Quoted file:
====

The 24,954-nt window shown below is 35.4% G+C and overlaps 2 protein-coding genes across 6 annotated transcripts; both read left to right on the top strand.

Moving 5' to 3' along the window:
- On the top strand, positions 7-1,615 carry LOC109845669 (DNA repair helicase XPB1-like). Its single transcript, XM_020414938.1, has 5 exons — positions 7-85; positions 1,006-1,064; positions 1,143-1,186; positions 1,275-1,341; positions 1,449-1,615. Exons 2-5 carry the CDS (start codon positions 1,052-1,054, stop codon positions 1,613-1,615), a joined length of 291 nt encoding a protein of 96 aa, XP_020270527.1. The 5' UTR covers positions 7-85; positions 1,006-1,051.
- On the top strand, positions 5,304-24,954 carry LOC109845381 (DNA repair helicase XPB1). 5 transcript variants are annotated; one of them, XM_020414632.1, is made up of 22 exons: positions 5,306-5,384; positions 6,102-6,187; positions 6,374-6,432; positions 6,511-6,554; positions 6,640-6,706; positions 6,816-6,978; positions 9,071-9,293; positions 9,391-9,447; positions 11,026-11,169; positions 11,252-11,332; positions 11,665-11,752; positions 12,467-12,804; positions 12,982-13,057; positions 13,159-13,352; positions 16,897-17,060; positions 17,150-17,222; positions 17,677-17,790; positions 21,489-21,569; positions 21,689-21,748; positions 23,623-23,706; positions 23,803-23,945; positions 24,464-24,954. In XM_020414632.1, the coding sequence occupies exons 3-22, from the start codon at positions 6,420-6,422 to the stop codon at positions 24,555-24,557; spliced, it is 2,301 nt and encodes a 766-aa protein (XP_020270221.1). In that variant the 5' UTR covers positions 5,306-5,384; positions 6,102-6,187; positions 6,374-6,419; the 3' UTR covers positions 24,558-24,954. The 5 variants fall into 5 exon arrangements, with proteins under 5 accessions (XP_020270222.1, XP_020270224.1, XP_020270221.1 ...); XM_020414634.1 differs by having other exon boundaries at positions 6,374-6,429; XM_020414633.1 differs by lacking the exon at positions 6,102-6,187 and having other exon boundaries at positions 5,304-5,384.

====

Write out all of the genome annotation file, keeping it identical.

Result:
The 24,954-nt window shown below is 35.4% G+C and overlaps 2 protein-coding genes across 6 annotated transcripts; both read left to right on the top strand.

Moving 5' to 3' along the window:
- On the top strand, positions 7-1,615 carry LOC109845669 (DNA repair helicase XPB1-like). Its single transcript, XM_020414938.1, has 5 exons — positions 7-85; positions 1,006-1,064; positions 1,143-1,186; positions 1,275-1,341; positions 1,449-1,615. Exons 2-5 carry the CDS (start codon positions 1,052-1,054, stop codon positions 1,613-1,615), a joined length of 291 nt encoding a protein of 96 aa, XP_020270527.1. The 5' UTR covers positions 7-85; positions 1,006-1,051.
- On the top strand, positions 5,304-24,954 carry LOC109845381 (DNA repair helicase XPB1). 5 transcript variants are annotated; one of them, XM_020414632.1, is made up of 22 exons: positions 5,306-5,384; positions 6,102-6,187; positions 6,374-6,432; positions 6,511-6,554; positions 6,640-6,706; positions 6,816-6,978; positions 9,071-9,293; positions 9,391-9,447; positions 11,026-11,169; positions 11,252-11,332; positions 11,665-11,752; positions 12,467-12,804; positions 12,982-13,057; positions 13,159-13,352; positions 16,897-17,060; positions 17,150-17,222; positions 17,677-17,790; positions 21,489-21,569; positions 21,689-21,748; positions 23,623-23,706; positions 23,803-23,945; positions 24,464-24,954. In XM_020414632.1, the coding sequence occupies exons 3-22, from the start codon at positions 6,420-6,422 to the stop codon at positions 24,555-24,557; spliced, it is 2,301 nt and encodes a 766-aa protein (XP_020270221.1). In that variant the 5' UTR covers positions 5,306-5,384; positions 6,102-6,187; positions 6,374-6,419; the 3' UTR covers positions 24,558-24,954. The 5 variants fall into 5 exon arrangements, with proteins under 5 accessions (XP_020270222.1, XP_020270224.1, XP_020270221.1 ...); XM_020414634.1 differs by having other exon boundaries at positions 6,374-6,429; XM_020414633.1 differs by lacking the exon at positions 6,102-6,187 and having other exon boundaries at positions 5,304-5,384.